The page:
For a while now, I have been malting and toasting my own grains for all my beers. I think the official count is the last eight batches have been made from only home malt. Suck on that, overpriced homebrew shop! The only problem is the fact that I tend to jump into things full-force, like an action star jumping out of the third story window of a burning building while rescuing a baby. Sure, in the end it turns out great, but I don't take the time to think things through and take notes, so when I go to repeat the process, I could end up with a totally different beer. Or using the same analogy, I could end up with a broken leg and a dead baby.
OK, maybe not that bad, but with all of my home malted beers I have been putting in two to four specialty malts, roasted for different lengths of time. This becomes a problem because in the end I don't really know which malt is having the greatest effect on the color and taste of my finished beers. And now that the burning obsession with home malting has died down, its time to get serious and start learning the effects of toasting and roasting on my beers.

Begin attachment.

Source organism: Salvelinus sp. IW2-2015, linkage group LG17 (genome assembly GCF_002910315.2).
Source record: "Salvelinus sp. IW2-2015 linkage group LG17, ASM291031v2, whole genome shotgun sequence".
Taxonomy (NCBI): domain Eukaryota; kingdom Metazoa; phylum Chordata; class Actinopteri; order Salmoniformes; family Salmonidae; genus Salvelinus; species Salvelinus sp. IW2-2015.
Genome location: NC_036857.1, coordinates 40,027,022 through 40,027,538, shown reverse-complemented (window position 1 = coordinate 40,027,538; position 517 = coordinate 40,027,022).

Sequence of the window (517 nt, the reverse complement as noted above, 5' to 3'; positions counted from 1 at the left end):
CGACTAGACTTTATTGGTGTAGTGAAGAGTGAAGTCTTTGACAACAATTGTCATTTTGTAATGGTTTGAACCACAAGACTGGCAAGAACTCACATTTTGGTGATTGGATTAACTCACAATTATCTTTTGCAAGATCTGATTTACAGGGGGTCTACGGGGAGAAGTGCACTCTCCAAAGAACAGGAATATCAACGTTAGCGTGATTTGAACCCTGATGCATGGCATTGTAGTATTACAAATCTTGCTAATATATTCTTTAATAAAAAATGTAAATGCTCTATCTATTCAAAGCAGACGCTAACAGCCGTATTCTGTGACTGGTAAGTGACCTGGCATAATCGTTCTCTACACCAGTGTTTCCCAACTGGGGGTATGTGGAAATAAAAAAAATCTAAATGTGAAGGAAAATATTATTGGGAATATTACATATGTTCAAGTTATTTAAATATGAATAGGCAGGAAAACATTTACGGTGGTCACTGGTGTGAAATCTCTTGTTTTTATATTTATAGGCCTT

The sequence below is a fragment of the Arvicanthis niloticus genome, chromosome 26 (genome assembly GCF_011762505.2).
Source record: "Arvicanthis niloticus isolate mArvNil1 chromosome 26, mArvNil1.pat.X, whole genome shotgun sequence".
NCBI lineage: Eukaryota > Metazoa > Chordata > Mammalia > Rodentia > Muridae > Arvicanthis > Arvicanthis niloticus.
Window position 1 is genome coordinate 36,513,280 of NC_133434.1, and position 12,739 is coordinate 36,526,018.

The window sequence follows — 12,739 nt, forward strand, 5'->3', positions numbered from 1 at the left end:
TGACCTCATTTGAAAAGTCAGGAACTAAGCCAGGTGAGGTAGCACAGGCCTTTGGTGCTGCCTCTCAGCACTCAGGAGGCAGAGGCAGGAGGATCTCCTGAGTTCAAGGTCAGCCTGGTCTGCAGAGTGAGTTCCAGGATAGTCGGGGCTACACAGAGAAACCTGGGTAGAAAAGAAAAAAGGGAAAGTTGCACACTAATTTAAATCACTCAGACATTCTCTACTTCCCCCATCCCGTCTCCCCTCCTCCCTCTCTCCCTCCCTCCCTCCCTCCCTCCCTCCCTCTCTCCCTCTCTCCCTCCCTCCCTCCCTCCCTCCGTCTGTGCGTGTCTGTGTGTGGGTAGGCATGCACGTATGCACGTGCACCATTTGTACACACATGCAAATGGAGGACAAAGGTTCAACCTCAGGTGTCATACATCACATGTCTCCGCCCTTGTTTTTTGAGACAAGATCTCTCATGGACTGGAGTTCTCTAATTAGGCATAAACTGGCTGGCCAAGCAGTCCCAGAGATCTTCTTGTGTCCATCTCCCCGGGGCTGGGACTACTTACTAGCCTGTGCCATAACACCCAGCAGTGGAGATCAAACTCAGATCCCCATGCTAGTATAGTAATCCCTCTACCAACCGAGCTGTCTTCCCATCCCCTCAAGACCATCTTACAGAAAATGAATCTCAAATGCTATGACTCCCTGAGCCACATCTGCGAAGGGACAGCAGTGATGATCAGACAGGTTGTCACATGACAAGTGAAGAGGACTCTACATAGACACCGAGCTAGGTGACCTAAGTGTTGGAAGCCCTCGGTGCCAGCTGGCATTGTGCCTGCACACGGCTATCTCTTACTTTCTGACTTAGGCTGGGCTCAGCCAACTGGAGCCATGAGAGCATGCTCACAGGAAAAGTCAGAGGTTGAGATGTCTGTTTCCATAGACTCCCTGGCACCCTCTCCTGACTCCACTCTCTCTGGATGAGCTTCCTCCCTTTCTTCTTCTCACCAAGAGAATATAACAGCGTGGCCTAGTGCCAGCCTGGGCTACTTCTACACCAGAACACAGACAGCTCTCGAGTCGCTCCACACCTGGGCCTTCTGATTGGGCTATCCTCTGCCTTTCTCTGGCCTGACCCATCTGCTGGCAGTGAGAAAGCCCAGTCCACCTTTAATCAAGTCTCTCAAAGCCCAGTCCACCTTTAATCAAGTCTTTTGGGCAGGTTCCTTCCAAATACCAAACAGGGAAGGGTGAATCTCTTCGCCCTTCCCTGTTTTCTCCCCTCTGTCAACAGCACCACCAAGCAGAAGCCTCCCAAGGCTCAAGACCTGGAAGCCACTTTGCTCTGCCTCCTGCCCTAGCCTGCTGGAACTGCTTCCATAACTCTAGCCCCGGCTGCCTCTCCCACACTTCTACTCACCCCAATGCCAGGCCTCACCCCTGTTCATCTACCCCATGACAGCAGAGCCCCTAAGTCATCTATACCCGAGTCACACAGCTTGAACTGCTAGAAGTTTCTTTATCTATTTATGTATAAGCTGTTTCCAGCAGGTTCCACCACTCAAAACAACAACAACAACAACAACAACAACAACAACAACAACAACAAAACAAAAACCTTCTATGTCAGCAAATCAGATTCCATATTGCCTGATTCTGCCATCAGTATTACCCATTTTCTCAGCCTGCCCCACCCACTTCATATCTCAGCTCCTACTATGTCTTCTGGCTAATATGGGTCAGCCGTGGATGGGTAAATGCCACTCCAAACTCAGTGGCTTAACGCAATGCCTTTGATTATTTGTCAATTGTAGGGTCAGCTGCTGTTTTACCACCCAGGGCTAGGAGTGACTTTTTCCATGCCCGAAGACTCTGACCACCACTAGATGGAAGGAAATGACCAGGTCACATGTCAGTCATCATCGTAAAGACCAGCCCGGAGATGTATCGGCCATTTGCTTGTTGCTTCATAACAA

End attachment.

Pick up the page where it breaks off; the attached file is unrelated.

So with all that in mind, over the last couple of weeks I made two wheat beers: a dunkleweizen and a hefeweizen. The hefeweizen recipe looked like this:
2.4 lb pale malt
2.4 lb wheat malt
Mt Hood/Goldings to 15 IBU
Easy enough. Mashed in the mid 50's. I racked this one over to "secondary", which basically means I want to free up my buckets and look at my pretty beer in a see through container, and it looks like this:
Both beers taste awesome and I am pumped to keg them. Actually, now I think it will be easier for me to continue to let my pumpkin beer age until Thanksgiving, since I know I have these two great beers on deck!
Alright, I gotta go work on getting a keg empty so I can get one of these going... PEACE!